with lumbago, sprain/strain, sciatica, pain in the left arm status-post surgery with hardware,
anxiety, depression and sleep disturbance. (R. at 408.)
In October 2012, Plaintiff attended a consultative examination with James Spindler, M.S.
(R. at 373-78.) Plaintiff reported that he could not read or write, attended school through
eleventh grade, and had a valid driver’s license with no tickets. He denied any psychiatric
hospitalizations or mental health services. He reported that he only occasionally felt depressed,
he tended to worry but seldom felt anxious or frightened, and that he was a little stressed around
too many people but was able to go out into the community as needed. (R. at 375-76.). Mr.
Spindler diagnosed borderline intellectual functioning. Mr. Spindler opined that Plaintiff could
do unskilled jobs; could maintain attention and concentration in a job setting; and was likely to
respond appropriately to supervision, coworkers, and work pressures. (R. at 378).
State Agency psychologist, Caroline, Lewin, Ph.D. gave a non-examining mental
assessment of Plaintiff in October 2012. Dr. Lewin found “mild” restriction of activities of daily
living, and, because of his borderline intellectual functioning, “moderate” difficulties in
maintaining concentration, persistence or pace, no difficulties in maintaining social function and
no repeated episodes of decompensation, each of extended duration. (R. at 100.)
IV. THE ADMINISTRATIVE DECISION
On May 23, 2014, the ALJ issued his decision. (R. at 13-27.) At step one of the
sequential evaluation process,1 the ALJ found that Plaintiff had not engaged in substantially
Social Security Regulations require ALJs to resolve a disability claim through a five-step
sequential evaluation of the evidence. See 20 C.F.R. §416.920(a)(4). Although a dispositive
finding at any step terminates the ALJ’s review, see Colvin v. Barnhart, 475 F.3d 727, 730 (6th
Cir. 2007), if fully considered, the sequential review considers and answers five questions:
Is the claimant engaged in substantial gainful activity?
Does the claimant suffer from one or more severe impairments?
Do the claimant’s severe impairments, alone or in combination, meet or
equal the criteria of an impairment set forth in the Commissioner’s Listing of
Impairments, 20 C.F.R. Subpart P, Appendix 1?
Considering the claimant's residual functional capacity, can the claimant
perform his or her past relevant work?
gainful activity since September 27, 2011, the alleged onset date. (R. at 16.) The ALJ found that
Plaintiff had the severe impairments of degenerative disc disease and degenerative facet disease
of the lumbar spine with lumbago and history of sciatica and herniated disc; chronic left forearm
weakness/pain, status post remote forearm fracture; and borderline intellectual functioning. (Id.)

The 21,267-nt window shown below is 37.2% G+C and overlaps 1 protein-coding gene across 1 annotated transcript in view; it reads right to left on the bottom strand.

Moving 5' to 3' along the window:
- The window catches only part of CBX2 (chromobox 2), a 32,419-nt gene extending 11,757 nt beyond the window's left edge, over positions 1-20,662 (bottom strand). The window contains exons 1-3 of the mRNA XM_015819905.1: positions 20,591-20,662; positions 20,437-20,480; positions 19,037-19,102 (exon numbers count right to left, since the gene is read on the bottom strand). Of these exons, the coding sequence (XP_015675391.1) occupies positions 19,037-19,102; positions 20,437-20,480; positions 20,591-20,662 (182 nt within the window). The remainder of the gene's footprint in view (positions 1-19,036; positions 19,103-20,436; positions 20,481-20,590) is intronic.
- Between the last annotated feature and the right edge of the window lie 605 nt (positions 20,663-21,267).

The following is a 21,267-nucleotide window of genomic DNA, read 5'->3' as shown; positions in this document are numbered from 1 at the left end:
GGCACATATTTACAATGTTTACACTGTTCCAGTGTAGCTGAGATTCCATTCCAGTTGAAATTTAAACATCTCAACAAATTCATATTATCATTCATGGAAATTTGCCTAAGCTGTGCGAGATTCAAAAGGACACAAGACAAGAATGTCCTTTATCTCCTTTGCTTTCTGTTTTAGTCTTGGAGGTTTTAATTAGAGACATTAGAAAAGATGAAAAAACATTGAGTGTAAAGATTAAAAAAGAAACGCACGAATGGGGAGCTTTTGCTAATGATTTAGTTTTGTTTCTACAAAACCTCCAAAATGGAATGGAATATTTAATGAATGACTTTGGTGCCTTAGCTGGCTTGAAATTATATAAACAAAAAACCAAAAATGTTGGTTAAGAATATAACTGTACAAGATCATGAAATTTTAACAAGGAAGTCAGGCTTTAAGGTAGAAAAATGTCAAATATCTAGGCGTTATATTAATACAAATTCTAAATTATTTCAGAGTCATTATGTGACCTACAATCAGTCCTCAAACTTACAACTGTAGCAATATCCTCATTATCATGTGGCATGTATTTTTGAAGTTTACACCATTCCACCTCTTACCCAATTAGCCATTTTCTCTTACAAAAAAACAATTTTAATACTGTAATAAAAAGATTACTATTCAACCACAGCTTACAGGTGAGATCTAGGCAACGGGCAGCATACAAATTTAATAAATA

The ALJ determined that Plaintiff did not have a severe mental impairment. (R. at 17-18.) He
further found that Plaintiff did not have an impairment or combination of impairments that met
or medically equaled one of the listed impairments described in 20 C.F.R. Part 404, Subpart P,
Appendix 1. (R. at 41.) At step four of the sequential process, the ALJ set forth Plaintiff’s RFC
After careful consideration of the entire record, the [ALJ] finds that the claimant
has the residual functional capacity to perform sedentary work as defined in 20
CFR 404.1567(a) and 416.967(a) with the following limitations: requires a
sit/stand option without breaking task with the ability to stand/walk for 15
minutes at a time and sit with few limitations except for occasional brief changes
of position; can use the non-dominant left upper extremity as a helper hand, with
approximately 50% grip strength of the right hand; can perform postural
movements occasionally except minimal forward flexion and no climbing of
ladders, ropes, and scaffolds; should have no concentrated exposure to
temperature extremes and wet or humid conditions, in addition to no exposure to
hazards; a low stress environment with no production line or assembly line type
of pace, no independent decision making responsibilities, and minimal changes in
the daily work routine; limited to unskilled work involving only routine and
repetitive instructions and tasks with no reading, writing or math requirements;
and no interaction with the general public and no more than occasional interaction
with co-workers and supervisors.
Considering the claimant's age, education, past work experience, and residual
functional capacity, can the claimant perform other work available in the national
See 20 C.F.R. §416.920(a)(4); see also Henley v. Astrue, 573 F.3d 263, 264 (6th Cir. 2009);
Foster v. Halter, 279 F.3d 348, 354 (6th Cir. 2001).
(R. at 18.) In reaching this determination, the ALJ found that “Dr. Sayegh’s examination
findings, which support the above-described residual functional capacity, do not show a totally
debilitating or worsening condition.” (R. at 23.) Consequently, the ALJ accorded “little weight”
to Dr. Sayegh’s prescription for the cane, “as it appears that the claimant was prescribed a cane
based on subjective findings or that it was requested rather than being recommended by Dr.
Sayegh because of objective findings.” (Id.) The ALJ gave “significant weight” to the mental
assessment of Dr. Lewin, but also found Plaintiff is “more socially limited than she opined.” (R.
at 24.) The ALJ gave “little weight” to the overall functional limitations assessed by Dr. Weaver
who had not provided care for Plaintiff and “primarily assessed conditions that he noted to be
‘probable’ and ‘possible,’ which are not valid diagnoses.” (R. at 24-25.) Finally, the ALJ gave
“little weight” to the September 2012 functional assessment by Dr. Routson, “which is
inconsistent with the above-discussed hearing level evidence, including Dr. Routson’s own
objective findings.” (R. at 25.)
Relying on the VE’s testimony, the ALJ concluded that Plaintiff could not perform his
past relevant work, but could work as a Table Worker, Addresser/Mail Sorter, or Document